Several families who waited until the day before Christmas Eve to buy presents revealed love transcended differences of opinion about buying online and how long to spend at the mall.
Deer Park’s Tanger Outlets mall drew last-minute shoppers, who braved the chilly rain and competed for parking spots Saturday to grab holiday deals.
Waiting until just two days before Christmas to find presents might seem perilous, as popular items, styles and sizes can sell out. Yet several shoppers said their patience often wins them exceptional bargains.
That has turned holding off — and long shopping trips — into a bit of a family tradition for some.
“We’ve been here longer than I anticipated; we were supposed to be finished by 10:30 a.m.,” said Edward Campbell of Brooklyn midafternoon Saturday.
Campbell, who had arrived with his family at 9:15 a.m., was sitting on a bench with his daughter, Jade, 16. They were waiting for his wife, who still had purchases to make. Campbell estimated 15 packages had already been stowed in their car.
“They just like to buy things,” he said patiently.
A payment technology firm agreed; consumers are buoyant, and holiday purchases are surging. Retail spending, which excludes grocery stores, restaurants, auto parts merchants and gas stations, rose 6.6 percent between Nov. 1 and Monday compared to the same period in 2016, more than the 2 percent increase recorded last year, according to First Data, which analyzes online and in-store payments for 1.3 million merchants.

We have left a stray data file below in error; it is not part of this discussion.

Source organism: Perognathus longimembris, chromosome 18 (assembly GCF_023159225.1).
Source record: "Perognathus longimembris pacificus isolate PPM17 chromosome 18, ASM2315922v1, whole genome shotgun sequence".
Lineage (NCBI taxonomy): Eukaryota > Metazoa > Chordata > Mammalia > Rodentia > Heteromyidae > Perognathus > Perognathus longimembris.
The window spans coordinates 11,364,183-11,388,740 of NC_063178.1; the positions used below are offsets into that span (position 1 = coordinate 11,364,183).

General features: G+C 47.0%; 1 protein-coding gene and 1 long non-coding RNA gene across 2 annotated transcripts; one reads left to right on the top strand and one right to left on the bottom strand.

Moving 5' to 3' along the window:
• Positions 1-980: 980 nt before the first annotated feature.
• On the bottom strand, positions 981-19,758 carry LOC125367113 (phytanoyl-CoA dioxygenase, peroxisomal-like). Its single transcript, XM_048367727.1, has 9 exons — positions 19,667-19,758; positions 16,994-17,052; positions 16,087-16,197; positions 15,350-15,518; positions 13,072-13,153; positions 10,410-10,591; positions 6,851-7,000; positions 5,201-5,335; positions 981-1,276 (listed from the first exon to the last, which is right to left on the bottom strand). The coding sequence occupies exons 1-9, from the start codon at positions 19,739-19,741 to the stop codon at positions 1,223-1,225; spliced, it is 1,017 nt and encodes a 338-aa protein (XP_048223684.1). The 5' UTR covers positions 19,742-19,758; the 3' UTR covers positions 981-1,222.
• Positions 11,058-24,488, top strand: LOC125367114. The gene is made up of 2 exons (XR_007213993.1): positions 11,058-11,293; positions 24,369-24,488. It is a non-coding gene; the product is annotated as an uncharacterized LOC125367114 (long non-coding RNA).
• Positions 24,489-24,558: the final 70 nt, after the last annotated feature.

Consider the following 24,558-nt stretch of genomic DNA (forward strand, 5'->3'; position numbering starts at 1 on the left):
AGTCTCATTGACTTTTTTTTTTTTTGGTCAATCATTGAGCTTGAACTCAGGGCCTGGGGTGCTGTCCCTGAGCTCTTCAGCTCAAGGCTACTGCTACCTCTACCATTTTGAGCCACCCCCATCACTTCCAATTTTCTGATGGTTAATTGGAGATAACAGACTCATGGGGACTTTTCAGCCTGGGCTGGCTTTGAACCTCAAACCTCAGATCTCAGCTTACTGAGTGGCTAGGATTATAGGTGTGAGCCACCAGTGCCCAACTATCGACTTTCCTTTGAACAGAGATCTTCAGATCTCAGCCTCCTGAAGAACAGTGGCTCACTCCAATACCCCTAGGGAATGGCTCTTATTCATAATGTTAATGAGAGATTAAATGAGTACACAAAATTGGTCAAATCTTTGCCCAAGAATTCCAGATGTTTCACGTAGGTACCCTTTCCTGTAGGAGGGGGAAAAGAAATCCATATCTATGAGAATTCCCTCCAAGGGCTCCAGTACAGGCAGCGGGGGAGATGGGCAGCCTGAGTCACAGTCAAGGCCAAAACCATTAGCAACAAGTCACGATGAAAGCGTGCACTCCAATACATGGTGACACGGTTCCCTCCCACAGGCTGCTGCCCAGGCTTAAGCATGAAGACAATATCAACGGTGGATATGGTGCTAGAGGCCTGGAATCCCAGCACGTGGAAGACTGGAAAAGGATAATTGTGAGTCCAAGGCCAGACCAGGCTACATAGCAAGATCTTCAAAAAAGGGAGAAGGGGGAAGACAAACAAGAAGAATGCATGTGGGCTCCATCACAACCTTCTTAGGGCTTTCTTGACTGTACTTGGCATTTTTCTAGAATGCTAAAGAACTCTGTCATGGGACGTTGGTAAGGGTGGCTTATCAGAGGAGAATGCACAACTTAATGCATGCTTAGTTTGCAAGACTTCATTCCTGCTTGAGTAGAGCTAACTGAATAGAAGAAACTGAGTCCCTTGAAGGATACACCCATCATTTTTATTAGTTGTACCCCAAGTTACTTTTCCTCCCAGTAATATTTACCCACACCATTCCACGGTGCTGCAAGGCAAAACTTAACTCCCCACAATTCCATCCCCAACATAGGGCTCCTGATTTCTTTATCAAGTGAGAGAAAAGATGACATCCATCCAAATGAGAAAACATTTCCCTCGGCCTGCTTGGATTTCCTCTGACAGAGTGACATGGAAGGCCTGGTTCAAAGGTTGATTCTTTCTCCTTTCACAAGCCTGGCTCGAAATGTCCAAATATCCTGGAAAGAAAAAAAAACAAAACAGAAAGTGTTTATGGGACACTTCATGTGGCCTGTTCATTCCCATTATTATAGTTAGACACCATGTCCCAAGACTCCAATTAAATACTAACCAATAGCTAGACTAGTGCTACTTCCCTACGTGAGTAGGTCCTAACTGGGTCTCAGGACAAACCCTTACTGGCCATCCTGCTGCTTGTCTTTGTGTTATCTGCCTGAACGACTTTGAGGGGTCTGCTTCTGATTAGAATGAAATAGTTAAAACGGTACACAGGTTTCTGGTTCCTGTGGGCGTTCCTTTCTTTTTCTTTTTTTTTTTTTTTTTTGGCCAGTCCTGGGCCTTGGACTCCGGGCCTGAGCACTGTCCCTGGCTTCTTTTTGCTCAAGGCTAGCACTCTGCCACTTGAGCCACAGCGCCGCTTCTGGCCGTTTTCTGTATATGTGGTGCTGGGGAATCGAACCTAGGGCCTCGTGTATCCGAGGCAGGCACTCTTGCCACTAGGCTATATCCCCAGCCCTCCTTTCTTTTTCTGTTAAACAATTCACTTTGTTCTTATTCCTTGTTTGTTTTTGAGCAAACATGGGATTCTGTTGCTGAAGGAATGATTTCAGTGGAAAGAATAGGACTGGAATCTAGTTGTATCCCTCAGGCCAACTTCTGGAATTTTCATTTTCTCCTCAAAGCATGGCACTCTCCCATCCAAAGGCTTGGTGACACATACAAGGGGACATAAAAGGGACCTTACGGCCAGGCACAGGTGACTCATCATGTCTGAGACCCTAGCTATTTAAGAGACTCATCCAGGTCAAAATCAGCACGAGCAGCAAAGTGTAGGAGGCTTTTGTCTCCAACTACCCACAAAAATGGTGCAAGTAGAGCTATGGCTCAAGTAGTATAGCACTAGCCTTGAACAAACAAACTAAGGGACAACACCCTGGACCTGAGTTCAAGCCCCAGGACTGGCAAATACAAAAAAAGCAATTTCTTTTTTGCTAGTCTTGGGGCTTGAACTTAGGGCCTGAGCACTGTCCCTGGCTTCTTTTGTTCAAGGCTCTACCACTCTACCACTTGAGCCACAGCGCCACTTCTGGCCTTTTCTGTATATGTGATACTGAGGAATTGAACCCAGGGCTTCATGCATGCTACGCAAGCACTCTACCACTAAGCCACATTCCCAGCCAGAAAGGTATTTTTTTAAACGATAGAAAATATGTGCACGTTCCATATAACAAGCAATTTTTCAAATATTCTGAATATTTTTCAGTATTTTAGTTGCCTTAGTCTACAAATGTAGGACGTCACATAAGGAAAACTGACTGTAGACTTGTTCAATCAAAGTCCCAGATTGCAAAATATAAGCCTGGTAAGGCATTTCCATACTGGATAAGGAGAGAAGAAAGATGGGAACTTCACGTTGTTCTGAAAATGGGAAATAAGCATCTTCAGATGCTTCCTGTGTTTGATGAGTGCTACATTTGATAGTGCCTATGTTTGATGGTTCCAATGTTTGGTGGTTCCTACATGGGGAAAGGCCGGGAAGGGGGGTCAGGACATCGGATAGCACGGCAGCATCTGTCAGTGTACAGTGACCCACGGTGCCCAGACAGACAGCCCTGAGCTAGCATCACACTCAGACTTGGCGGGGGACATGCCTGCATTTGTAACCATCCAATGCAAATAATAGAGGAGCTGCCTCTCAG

Cooler weather, rising consumer confidence and low unemployment are enticing shoppers to spend, experts say.
Online sales growth continues to outpace brick-and-mortar growth, at 11 percent compared with 5.4 percent for stores.
But an informal survey of shoppers at the outdoor outlet center Saturday revealed a clash between the sexes when it comes to buying online versus in-store.
Tommy Vassell, 46, of Rosedale, who was shopping with his wife, Neisha, 47, was one of a number of men who said online purchases were too much of a hassle because they often had to be returned.
Vassell said he has had too many experiences of “Hey, wait, that’s not what I ordered.”
So had Rich Williamson, 52, of Farmingdale, who must be sure items fit.
“If I don’t touch it, I don’t buy it,” he said.
Yet his wife, who preferred not to be named, agreed with some of the other female shoppers who incline toward buying online.
Still, the Williamsons pointed out their son, Brett, 16, got the Timberland boots he wanted because they cost so much less at the outlet store than online.
The outlet center shoppers also did not appear to believe Saturday’s rain heralded a snowless winter; the shop selling UGG boots had one of the longest lines.
— With AP